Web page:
If this is the case, and you want to visualize voids and porosity in the bondline, is radiography an option for you?
I think film RT is a good approach, using slow speed film (for sensitivity to fine detail) and low kV (for contrast).
Examine the area of interest on the radiograph using a measuring magnifier comparator with reticle, typically featuring a 20mm scale in 0,1mm increments.

I don't have experience in porosity measurement with nonfilm RT techniques like CR and DR. I'd say for sensitivity, CR would be the better nonfilm technique.

Kind regards,
Ger.

    
 
 
Smit
Engineering,
Tata Lockheed Martin Aerostructure Limited, India, Joined Nov 2011, 6

Smit

Engineering,
Tata Lockheed Martin Aerostructure Limited,
India,
Joined Nov 2011
6
13:10 Apr-18-2019
Re: Single porosity detection
In Reply to Ger Carolan at 00:07 Apr-18-2019 .

Thanks carolen for your suggestion.

We are having DRT facility but because of the size of the component we can not accomodate in enclosure room.So we need to escape this option.

Apart from that we are having prepeg material which will be adhesively bond two laminates.
In this only we need to get the minimum size of porosity.

That is the reason we are worried UT method will be more sensitive upto what

    
 
 
J.B.
J.B.
12:40 Apr-23-2019
Re: Single porosity detection
In Reply to Smit at 13:10 Apr-18-2019 .

I wonder a little about your approach.
With Lockheed-Martin in your company name you should be familiar with the way of working about porosity effects and checks in CFRP aero structures.

With the inhomogenious material CFRP usually it is not worth to care about the question how small pores you are able to detect. Usually in production you look for delamination of about 0.6mm or 1/4" diameter. So this is key for the selection of your transducers.
Next question is effect of porosity. as porosity is a stochastic effect, regarding distribution of pore size and distribution, you have to work with statistics. in the time of UT Through Transmission technique the effect of porosity was just handled by evaluation of the attenuation of the material. e.g. 3dB signal loss compared to a porosity free reference was a criterium etc, So the designers of a CFRP structure define a porosity content (Linear or Volume) which is acceptable. So experimentally the allowable attenuation is determined.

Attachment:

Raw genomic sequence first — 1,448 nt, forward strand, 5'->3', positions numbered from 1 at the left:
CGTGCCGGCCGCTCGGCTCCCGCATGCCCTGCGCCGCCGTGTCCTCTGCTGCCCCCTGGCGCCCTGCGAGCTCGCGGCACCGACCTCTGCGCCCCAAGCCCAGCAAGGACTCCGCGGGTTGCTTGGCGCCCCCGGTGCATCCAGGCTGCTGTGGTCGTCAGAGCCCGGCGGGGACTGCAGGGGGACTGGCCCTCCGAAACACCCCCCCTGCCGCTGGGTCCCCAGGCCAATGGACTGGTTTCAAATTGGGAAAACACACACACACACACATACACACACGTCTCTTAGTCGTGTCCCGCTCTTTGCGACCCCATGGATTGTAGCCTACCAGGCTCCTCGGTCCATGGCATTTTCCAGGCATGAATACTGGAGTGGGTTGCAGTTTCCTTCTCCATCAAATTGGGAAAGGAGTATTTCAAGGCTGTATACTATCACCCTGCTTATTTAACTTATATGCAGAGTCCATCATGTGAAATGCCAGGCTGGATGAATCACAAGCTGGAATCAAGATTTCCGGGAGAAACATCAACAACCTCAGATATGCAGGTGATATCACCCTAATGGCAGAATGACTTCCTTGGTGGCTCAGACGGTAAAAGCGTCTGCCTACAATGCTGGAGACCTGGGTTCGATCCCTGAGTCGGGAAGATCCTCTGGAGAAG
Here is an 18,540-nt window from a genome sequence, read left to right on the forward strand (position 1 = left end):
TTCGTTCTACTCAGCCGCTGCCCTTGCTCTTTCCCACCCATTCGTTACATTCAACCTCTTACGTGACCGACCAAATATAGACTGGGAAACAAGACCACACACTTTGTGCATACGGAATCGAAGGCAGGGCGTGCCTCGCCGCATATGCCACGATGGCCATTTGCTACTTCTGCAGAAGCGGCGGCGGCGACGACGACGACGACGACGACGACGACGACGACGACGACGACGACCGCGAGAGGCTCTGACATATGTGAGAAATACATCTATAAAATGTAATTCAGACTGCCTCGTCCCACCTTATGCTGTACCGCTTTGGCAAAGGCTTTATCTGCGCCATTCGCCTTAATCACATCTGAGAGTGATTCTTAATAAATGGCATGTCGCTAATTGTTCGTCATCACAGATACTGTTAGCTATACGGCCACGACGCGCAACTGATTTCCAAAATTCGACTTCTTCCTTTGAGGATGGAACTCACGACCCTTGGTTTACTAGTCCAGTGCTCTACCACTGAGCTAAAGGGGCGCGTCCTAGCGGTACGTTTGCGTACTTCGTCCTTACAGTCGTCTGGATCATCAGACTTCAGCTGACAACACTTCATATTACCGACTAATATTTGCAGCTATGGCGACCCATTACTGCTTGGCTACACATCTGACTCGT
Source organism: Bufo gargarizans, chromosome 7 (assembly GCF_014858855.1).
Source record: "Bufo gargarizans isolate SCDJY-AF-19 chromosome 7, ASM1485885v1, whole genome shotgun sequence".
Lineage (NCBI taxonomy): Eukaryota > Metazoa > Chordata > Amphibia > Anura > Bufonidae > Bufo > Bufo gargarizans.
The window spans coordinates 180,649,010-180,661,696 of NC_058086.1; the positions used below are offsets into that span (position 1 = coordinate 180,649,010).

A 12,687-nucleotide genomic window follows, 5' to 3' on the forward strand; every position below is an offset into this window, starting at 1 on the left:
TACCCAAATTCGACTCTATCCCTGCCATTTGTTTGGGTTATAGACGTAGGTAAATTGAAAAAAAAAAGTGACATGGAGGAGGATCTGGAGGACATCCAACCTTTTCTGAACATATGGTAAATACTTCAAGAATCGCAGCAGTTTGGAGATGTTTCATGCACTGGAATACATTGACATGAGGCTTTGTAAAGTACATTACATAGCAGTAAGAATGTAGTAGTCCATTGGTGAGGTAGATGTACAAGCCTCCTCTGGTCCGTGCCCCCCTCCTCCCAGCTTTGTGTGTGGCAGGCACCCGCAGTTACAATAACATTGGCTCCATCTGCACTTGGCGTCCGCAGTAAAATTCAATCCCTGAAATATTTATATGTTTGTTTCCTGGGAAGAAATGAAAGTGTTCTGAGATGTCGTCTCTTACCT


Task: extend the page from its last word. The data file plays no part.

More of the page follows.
Now with PAUT replacing UT-TT things have moved to determining the backscattered Noise. Long time it was discussed how to determine the Porosity reference standards.
Long years cross section cuts had been used and had been mandatory for qualification.
This is - if you look carefully - total Bullshit. As you only by chance hit a pore in its larges extend - you can never reliably image with a 2D cross section a 3D-distribution. So from the mid 1990ties people thought about other possibilities, especially as the Computer Tomography seemed to offer new options. But at that time buying a CT machine was very expensive. So the idea was just to directly make porosity reference samples with different porosity and to determine the effect on Ultrasound in Transmission as well as in Reflection (e.g. PAUT) - but not using any intermediate step by cutting cross sections or doing CT to determine any pore content. The reference samples were finally put into a stress machine and the resulting material parameters were compared with UT signals. So you get direct a quality parameter array for the UT signals like attenuation, frequency content etc. (by the way usually the backwall echo is used, but for non parallel surfaces also other methods are used)
Long time the Dispersion (frequency dependent attenuation) was a big task for researchers but this is difficult to determine industrially.
Today mostly frequencies like 5MHz, 3.5MHz and 2.5MHz are used for CFRP inspection or aerostructures (except very thick attachment fittings). According to these frequencies simple rules depending on the thickness of the part to be inspected are given… Refer e.g. to manufacturing test procedures of LockheedMartin, Boeing or Airbus.

here some interesting patents: https://patentimages.storage.googleapis.com/89/da/f5/f4063cce552e1a/US6684701.pdf (good old stuff from Lockheed Martin)
From Boeing you may look for papers & patents from Gary Georgeson like these patents
https://patents.google.com/patent/US7617715B2/en
United States Patent US7823451 - http://www.freepatentsonline.com/7823451.pdf